Botanical name: Crassula multicava
Synonym: Septimia multicava, Crassula quadrifida
Common names: Fairy Crassula, Pitted Crassula, London Pride, Cape Province Pygmy Weed, Mosquito Flower
Crassula multicava commonly called Fairy Crassula or Pitted Crassula is a mat-forming succulent plant which bears glossy round leaves with tiny pores along the edges.
The small pores along the leaf edges are hydathodes which allow moisture absorption from the air. It is an important feature in its natural habitat where the conditions are generally dry.
The species name, 'multicava', which means 'many caves', is in reference to the tiny pores or pits on the leaves.
Fairy Crassula leaves are borne in opposite pairs on the stems and are a lighter green color in good lighting and a darker green in shady conditions.
Fairy Crassula blooms from late winter to early spring though it is unlikely to flower indoors. The flowers are small, star-shaped borne above the foliage and are attractive to bees. They start off as pink buds which open into white stars.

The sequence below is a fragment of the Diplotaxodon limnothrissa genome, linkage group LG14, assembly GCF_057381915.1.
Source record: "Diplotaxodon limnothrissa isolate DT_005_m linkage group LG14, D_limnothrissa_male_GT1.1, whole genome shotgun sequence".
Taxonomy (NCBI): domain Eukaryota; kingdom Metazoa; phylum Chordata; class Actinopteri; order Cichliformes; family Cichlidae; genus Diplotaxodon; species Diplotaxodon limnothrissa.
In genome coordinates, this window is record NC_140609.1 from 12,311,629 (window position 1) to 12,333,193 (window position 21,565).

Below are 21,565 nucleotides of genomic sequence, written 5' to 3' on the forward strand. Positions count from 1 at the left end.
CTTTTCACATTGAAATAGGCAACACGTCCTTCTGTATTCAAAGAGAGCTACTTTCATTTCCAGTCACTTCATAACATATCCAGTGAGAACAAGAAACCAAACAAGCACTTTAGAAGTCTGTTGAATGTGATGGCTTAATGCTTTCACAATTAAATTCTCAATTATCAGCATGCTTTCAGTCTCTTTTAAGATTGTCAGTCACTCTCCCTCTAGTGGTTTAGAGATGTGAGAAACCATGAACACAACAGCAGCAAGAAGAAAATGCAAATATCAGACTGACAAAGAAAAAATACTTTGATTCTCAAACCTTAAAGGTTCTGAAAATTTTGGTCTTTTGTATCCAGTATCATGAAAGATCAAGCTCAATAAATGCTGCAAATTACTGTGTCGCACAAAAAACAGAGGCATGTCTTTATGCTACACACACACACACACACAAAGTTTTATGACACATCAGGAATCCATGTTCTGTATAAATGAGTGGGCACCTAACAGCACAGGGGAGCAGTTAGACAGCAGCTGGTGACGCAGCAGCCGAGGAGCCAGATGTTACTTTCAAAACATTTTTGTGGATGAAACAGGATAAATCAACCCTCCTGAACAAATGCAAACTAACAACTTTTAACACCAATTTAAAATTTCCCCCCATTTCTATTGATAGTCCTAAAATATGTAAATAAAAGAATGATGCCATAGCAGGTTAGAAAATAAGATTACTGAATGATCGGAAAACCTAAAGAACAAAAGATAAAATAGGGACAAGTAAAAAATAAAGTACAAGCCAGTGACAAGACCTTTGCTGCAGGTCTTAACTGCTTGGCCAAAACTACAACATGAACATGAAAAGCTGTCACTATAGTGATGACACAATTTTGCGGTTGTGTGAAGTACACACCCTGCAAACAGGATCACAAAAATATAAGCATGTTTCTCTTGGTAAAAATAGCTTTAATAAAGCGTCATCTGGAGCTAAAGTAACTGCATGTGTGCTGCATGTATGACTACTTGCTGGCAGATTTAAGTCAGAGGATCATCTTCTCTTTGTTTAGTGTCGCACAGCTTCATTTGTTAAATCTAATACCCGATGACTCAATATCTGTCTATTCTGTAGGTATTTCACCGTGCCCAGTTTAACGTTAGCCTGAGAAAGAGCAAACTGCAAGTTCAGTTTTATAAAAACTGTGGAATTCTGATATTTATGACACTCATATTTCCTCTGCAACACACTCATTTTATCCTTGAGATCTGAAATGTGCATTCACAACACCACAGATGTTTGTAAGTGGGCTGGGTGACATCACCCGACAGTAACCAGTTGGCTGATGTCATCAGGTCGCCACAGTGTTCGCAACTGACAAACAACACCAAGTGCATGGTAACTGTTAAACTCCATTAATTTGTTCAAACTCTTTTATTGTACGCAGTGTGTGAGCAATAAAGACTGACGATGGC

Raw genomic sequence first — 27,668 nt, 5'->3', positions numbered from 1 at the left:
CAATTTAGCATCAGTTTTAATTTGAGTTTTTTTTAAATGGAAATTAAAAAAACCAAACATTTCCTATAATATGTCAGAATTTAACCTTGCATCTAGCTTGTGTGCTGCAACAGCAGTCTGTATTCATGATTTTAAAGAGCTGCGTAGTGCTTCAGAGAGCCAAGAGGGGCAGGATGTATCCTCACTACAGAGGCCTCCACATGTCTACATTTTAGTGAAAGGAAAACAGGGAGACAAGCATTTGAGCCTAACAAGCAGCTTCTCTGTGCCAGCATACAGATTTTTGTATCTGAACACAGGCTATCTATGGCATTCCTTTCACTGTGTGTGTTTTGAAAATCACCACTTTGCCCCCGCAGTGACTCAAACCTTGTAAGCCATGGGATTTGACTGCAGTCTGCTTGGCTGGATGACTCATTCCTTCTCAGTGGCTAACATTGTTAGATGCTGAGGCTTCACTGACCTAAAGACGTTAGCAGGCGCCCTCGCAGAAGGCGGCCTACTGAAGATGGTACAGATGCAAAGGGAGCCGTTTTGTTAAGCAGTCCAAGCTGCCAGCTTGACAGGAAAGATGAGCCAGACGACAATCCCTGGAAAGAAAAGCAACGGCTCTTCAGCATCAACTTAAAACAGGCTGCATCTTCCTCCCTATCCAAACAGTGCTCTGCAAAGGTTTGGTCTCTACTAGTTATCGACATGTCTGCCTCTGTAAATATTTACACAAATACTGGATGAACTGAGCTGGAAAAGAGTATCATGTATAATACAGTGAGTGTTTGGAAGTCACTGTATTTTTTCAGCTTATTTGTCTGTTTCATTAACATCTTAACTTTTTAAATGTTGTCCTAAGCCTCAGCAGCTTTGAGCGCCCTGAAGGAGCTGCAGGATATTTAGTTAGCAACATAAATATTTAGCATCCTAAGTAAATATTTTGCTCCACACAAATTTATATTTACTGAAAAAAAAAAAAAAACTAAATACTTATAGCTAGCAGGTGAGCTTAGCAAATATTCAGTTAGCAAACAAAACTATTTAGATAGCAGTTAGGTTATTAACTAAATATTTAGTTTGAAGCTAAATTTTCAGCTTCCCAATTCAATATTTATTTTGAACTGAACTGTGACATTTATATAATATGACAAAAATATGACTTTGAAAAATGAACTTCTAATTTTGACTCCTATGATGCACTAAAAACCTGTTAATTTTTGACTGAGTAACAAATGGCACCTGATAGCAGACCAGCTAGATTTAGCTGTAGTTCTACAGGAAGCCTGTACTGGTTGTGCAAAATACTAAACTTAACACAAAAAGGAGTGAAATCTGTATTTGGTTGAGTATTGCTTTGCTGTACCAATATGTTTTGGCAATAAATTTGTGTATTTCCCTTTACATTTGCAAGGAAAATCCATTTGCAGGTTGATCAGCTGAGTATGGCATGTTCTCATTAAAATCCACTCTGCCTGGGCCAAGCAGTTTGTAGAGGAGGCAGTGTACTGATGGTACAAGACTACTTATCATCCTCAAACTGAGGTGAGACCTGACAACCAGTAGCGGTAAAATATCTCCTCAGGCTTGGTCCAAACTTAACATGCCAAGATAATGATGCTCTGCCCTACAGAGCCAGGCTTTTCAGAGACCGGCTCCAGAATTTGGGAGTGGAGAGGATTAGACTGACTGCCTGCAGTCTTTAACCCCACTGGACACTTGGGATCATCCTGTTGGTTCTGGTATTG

The common name, 'Fairy Crassula', is in reference to the beautiful, tiny, star-shaped flowers.
Pitted Crassula is a mat-forming plant which can grow to a height of about 1 ft.
Crassula multicava also called Septimia multicava or Crassula quadrifida is native to southern Africa in the mountainous regions, river and streams banks, coastal and subtropical thickets.
Fairy Crassula is considered invasive in Australia and other warm regions. The plant bears tiny plantlets on the flower stem which drop and grow into new plants.
Pitted Crassula can successfully compete with native species in these regions as it can form dense mats which choke out other plants.
Avoid growing Crassula multicava in the ground as it may be dificult to control. The plant is beautiful in a hanging basket.
Fairy Crassula (Crassula multicava) thrives in bright light with at least 4-6 hours of direct sunlight, average warmth and moderately moist, rich, well-drained soil coupled with monthly feeding during the growing season.
Crassula multicava has no need for high humidity or regular repotting as it grows best when pot-bound. Pruning is required to keep the plant neat, to discourage pest and disease infestations and to rejuvenate growth. Keep reading for more on these growing conditions and how to achieve them.